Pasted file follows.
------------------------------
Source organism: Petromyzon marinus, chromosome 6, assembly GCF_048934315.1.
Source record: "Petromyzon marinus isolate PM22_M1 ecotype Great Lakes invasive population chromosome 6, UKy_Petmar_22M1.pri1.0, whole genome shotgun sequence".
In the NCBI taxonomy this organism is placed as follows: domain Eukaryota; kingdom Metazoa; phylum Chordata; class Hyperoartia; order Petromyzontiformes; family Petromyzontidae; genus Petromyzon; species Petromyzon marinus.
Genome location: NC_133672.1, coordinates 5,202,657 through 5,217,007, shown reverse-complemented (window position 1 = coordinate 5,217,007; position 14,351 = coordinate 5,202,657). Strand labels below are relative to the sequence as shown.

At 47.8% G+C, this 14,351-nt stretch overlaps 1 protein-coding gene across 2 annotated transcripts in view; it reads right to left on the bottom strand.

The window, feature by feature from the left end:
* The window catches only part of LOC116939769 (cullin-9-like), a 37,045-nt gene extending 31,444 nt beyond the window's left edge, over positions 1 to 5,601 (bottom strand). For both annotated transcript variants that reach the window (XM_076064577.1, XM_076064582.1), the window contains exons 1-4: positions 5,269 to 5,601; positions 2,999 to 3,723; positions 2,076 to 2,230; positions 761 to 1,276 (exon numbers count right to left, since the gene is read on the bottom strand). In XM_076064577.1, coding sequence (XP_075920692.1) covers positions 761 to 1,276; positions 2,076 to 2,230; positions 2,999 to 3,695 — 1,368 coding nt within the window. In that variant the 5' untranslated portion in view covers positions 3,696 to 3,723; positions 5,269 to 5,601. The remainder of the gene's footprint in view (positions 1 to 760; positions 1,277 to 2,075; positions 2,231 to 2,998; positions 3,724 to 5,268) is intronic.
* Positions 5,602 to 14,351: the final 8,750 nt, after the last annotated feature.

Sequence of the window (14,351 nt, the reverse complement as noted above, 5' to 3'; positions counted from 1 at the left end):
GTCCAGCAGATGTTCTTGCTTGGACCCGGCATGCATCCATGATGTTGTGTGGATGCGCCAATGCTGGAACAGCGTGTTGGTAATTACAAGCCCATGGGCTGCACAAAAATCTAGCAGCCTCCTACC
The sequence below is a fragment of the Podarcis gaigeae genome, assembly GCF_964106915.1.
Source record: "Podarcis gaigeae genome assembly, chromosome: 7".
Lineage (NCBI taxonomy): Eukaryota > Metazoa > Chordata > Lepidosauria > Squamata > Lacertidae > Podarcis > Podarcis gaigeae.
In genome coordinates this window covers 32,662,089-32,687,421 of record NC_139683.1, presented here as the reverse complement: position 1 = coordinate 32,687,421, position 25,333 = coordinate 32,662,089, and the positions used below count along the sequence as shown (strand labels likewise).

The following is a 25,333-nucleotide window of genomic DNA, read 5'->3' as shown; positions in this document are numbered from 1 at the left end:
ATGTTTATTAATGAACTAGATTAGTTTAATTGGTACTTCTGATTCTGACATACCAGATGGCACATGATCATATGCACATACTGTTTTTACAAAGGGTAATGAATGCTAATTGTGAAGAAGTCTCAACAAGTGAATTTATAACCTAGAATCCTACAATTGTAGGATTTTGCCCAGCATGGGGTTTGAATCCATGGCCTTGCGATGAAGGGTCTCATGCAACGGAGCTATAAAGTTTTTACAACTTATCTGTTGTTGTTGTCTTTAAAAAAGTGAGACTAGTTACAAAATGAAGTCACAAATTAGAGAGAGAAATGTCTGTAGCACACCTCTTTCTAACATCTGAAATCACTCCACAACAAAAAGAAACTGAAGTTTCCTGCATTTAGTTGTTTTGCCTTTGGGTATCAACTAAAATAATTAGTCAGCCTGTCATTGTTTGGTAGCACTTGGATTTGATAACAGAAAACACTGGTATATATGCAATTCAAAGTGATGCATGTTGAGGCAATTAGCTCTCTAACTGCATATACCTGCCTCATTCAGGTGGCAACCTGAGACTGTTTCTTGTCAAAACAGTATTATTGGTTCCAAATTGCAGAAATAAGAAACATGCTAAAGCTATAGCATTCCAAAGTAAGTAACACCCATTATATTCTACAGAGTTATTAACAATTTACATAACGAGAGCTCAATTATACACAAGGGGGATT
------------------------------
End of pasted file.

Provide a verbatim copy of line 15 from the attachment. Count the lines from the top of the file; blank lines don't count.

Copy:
The following is a 25,333-nucleotide window of genomic DNA, read 5'->3' as shown; positions in this document are numbered from 1 at the left end: